*Note The aurora photos on this website were all taken by Jan Curtis. To view these in full size and to see more of these images, click on the picture above!

The Aurora Borealis or "Northern Lights" can make for some interesting propagation. I am located at 52.27 Degrees N. Latitude and 113.84 Degrees W. Longitude. From this location we experience many geomagnetic disturbances every year. When the northern lights are displaying themselves it makes for a good indicator that the 28, 50, 144, 222, and even 432 MHz bands are open and a lot of new contacts can be made up to about 1500 miles.

*Note In the southern hemisphere this phenomenon is referred to as aurora australis.

When there are large storms on the sun, particles are thrown outward away from the sun. If the earth happens to be in the path of the spewed particles, they are trapped by the earth's magnetic field in the polar regions. These ionize the E-layer of the ionosphere and will affect radio communications.

Radio signals on the ham bands below 20 MHz are generally absorbed and the bands will sound dead. Signals above 20 MHz are scattered and reflected. Signals on 50 and 144 MHz sound very "Distorted" and "Watery". Most of the time the distortion is so bad that CW is the only mode that will be usable.

An easy way to tell if there is any unusual or elevated geomagnetic activity is to listen to WWV on 2.5, 5, 10, 15, or 20 MHz at 18 minutes after the hour. At this time a solar report and solar forecast are given. It consists of the Solar Flux, A-Index and the K-Index. If the K-Index is greater than 3, you can pretty well be guaranteed that there will be some auroral activity and you should be able to make some auroral contacts if you are located in the northern latitudes. Check out the following graph showing the real time Planetary K-Index. This graph is updated every 15 minutes.

Another useful tool for checking the Solar Flux, A-Index and K-Index is to visit the OH2AQ Webcluster. This website will give you the latest solar information as reported by WWV and posted by amateur radio operators, as well as DX Spotting on all bands. You might also be interested in monitoring the Solar Flux, A-Index and K-Index Outlook Reports.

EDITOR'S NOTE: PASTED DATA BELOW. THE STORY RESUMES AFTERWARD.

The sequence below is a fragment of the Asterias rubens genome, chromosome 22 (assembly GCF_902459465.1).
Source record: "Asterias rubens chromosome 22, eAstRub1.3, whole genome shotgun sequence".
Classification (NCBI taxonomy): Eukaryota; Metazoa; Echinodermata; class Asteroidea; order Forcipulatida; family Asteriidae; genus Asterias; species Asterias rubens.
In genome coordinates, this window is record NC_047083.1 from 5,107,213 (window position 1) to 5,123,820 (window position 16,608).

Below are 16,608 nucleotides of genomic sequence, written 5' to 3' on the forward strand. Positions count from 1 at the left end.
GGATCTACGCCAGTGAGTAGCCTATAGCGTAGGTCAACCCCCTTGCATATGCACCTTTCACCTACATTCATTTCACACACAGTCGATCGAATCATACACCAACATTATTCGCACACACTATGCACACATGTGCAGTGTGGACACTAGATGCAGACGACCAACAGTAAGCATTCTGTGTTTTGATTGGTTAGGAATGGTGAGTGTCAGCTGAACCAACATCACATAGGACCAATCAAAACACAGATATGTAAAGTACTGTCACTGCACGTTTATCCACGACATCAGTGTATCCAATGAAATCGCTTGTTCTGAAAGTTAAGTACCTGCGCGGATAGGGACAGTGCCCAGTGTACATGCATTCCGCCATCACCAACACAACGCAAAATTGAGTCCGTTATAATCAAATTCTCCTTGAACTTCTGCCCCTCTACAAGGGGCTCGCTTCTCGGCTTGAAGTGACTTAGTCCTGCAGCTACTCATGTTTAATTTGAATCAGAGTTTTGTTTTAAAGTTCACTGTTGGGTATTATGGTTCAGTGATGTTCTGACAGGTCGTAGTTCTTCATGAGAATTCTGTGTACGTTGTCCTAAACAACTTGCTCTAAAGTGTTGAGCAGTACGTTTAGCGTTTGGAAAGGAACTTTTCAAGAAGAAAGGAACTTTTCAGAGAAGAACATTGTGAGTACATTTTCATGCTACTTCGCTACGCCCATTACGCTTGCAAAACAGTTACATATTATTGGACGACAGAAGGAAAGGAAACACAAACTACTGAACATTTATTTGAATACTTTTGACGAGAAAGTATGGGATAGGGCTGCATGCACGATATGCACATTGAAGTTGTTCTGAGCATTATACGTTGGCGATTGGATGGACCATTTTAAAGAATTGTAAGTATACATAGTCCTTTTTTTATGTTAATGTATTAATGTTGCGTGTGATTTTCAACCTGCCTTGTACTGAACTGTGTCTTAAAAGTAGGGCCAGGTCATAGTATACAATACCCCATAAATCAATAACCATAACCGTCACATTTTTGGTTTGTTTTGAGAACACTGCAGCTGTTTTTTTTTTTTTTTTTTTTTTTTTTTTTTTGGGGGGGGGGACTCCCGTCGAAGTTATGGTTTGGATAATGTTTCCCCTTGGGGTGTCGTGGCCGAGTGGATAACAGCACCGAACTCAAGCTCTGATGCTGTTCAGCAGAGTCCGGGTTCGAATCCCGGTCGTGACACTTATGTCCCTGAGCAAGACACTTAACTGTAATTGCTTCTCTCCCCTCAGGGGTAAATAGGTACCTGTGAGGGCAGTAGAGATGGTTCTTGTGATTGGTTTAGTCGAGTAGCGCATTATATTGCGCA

A high gain beam antenna, a high quality low noise pre-amp and a high power linear amplifier are desired when working aurora, but not always necessary. During my first few years of auroral activity I was using a power output of only 7 watts on 144 MHz and a home-brew 16 element RH circular polarized cross-yagi antenna. This setup allowed me to work several states and provinces. On 50 MHz I was running 8 watts output to a 3 element horizontally polarized yagi. A lot of contacts were made here as well.

At the present time I am using a Ten-Tec T-Kit 1209 144-50 MHz transverter for 6 meters.This is being used with my Kenwood TR-751A 2 meter multi-mode transceiver as the I.F. This gives me approximately 9 watts output, which drives a Mirage A-1015G 6 meter amplifier to about 150 watts output. My 6 meter antenna is an A505S 5 element cushcraft yagi. For 2 meters I'm using my Kenwood TR-751A 2 meter rig with a homebrew amplifier using a single 4CX250 tube. This amp was built by Ed, VE6BEK, and works very well. I run it at about 200 watts output. I'm using my 16 element cross-yagi for the antenna for aurora work.

*Note If you have the capability of stacking several high gain antennas and feeding them with a full legal limit linear amplifier, your results will be much better. With this type of propagation the higher the ERP (Effective Radiated Power) the better.

Have a listen on 144.200 Mhz and 50.125 MHz the next time you notice the northern lights. These are the most active frequencies on the 2 meter and 6 meter band.


Some Aurora Links

  • Today's Space Weather from the Space Environment Center in Boulder, Colorado.
  • South Pole station all-sky imager information and quick-look images
  • The Aurora Page from Michigan Technological University.
  • Interesting facts and educational material about the sun, the aurora, and space weather from IPS in Australia.
  • The Northern Lights Planetarium: Information about the aurora and Norway's first public planetarium.
  • Auroral Large Imaging System (ALIS): recent images from Sweden.
  • Nordlysstasjonen observatory in Adventdalen, Svalbard, including current data from an all-sky camera, magnetometer, and other instruments.
  • Auroral images from Scotland


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    Have a look at the aurora links! See you on 144.200 MHz, and 50.125 MHz!